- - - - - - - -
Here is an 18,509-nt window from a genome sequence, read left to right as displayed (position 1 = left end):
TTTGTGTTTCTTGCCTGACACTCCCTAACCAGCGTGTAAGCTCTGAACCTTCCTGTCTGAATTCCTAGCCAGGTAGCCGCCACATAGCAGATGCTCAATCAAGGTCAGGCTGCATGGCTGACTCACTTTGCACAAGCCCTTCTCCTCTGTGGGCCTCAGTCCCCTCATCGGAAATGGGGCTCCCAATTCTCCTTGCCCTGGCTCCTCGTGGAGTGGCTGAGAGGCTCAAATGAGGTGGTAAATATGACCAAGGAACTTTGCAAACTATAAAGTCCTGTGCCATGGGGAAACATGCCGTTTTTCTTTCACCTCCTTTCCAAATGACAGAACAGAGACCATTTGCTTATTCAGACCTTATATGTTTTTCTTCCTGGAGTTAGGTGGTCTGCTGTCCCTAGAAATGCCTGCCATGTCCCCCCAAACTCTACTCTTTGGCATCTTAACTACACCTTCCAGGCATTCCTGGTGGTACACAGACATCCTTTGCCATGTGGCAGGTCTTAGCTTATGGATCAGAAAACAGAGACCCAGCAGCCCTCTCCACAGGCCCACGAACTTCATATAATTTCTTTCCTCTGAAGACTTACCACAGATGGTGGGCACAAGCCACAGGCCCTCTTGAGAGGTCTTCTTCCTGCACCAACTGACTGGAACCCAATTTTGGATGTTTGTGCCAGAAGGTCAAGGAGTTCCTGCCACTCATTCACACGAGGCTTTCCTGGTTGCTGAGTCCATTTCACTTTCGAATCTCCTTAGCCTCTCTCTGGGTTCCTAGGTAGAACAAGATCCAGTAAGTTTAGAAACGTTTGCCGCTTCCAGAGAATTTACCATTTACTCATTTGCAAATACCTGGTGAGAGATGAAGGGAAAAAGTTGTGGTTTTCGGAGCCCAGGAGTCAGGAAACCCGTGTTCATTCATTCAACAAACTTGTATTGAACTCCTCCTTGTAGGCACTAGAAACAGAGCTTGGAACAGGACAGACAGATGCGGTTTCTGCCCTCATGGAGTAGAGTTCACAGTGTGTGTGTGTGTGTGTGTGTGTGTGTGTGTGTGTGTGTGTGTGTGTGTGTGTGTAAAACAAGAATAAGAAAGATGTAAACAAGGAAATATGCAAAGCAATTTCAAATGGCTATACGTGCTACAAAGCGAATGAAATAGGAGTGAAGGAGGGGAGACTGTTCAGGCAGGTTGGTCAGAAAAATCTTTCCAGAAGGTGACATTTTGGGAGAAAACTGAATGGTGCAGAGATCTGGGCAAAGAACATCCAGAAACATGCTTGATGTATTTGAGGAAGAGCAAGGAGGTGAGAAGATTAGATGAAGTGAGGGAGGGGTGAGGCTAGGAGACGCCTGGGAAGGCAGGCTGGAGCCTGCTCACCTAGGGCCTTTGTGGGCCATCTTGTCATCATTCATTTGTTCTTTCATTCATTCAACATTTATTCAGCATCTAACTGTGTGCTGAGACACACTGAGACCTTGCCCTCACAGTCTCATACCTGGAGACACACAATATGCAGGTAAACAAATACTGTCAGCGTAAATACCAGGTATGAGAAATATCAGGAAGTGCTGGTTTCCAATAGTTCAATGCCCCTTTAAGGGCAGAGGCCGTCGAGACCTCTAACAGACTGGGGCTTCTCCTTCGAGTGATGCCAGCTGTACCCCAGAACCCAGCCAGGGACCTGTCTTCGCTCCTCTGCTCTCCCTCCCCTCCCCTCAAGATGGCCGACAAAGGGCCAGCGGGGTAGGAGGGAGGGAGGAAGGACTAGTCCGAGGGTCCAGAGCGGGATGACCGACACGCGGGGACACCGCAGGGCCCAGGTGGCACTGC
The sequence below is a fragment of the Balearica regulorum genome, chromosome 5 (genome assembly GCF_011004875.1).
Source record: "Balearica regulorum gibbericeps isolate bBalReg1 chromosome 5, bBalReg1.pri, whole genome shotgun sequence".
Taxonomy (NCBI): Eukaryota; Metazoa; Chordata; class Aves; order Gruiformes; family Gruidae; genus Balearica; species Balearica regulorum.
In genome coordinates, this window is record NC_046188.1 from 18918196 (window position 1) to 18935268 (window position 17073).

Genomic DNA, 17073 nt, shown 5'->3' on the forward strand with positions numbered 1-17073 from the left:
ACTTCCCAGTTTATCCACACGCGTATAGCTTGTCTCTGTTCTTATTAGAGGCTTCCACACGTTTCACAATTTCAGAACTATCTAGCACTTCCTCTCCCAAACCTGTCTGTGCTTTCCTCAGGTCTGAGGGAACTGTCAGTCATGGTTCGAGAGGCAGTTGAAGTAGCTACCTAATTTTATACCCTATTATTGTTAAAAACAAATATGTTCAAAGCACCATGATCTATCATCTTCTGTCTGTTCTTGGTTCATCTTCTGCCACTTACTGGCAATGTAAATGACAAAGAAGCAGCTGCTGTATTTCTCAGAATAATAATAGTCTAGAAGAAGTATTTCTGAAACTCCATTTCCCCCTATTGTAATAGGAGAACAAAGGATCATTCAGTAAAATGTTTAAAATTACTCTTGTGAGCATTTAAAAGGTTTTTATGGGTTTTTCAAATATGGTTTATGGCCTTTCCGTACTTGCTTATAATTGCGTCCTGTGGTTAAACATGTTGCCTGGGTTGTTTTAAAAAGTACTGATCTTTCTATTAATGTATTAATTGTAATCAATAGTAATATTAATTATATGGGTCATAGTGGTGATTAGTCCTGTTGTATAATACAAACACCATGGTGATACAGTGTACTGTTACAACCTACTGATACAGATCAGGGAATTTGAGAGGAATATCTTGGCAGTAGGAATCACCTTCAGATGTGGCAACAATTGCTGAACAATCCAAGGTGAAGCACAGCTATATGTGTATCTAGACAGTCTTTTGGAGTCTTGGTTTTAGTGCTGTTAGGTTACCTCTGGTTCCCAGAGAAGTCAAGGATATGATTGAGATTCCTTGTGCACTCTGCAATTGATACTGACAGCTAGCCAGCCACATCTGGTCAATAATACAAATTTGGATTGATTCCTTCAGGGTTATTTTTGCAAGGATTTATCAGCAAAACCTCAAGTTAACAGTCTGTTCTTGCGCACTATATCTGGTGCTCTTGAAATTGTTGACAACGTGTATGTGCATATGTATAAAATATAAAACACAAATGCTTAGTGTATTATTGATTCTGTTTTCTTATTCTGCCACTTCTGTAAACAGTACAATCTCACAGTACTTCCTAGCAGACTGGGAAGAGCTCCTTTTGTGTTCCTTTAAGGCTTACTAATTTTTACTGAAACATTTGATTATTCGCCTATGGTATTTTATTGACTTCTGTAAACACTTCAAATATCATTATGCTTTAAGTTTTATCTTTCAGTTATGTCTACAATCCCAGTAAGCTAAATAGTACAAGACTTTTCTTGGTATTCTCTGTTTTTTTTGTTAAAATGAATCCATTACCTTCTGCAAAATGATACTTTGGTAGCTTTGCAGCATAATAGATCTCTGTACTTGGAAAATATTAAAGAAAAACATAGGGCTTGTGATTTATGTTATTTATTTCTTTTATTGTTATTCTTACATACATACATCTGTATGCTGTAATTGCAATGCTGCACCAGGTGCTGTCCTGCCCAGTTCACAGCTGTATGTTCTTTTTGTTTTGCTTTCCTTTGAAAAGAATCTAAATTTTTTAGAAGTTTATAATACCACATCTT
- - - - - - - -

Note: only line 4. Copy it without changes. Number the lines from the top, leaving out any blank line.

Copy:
Source record: "Balearica regulorum gibbericeps isolate bBalReg1 chromosome 5, bBalReg1.pri, whole genome shotgun sequence".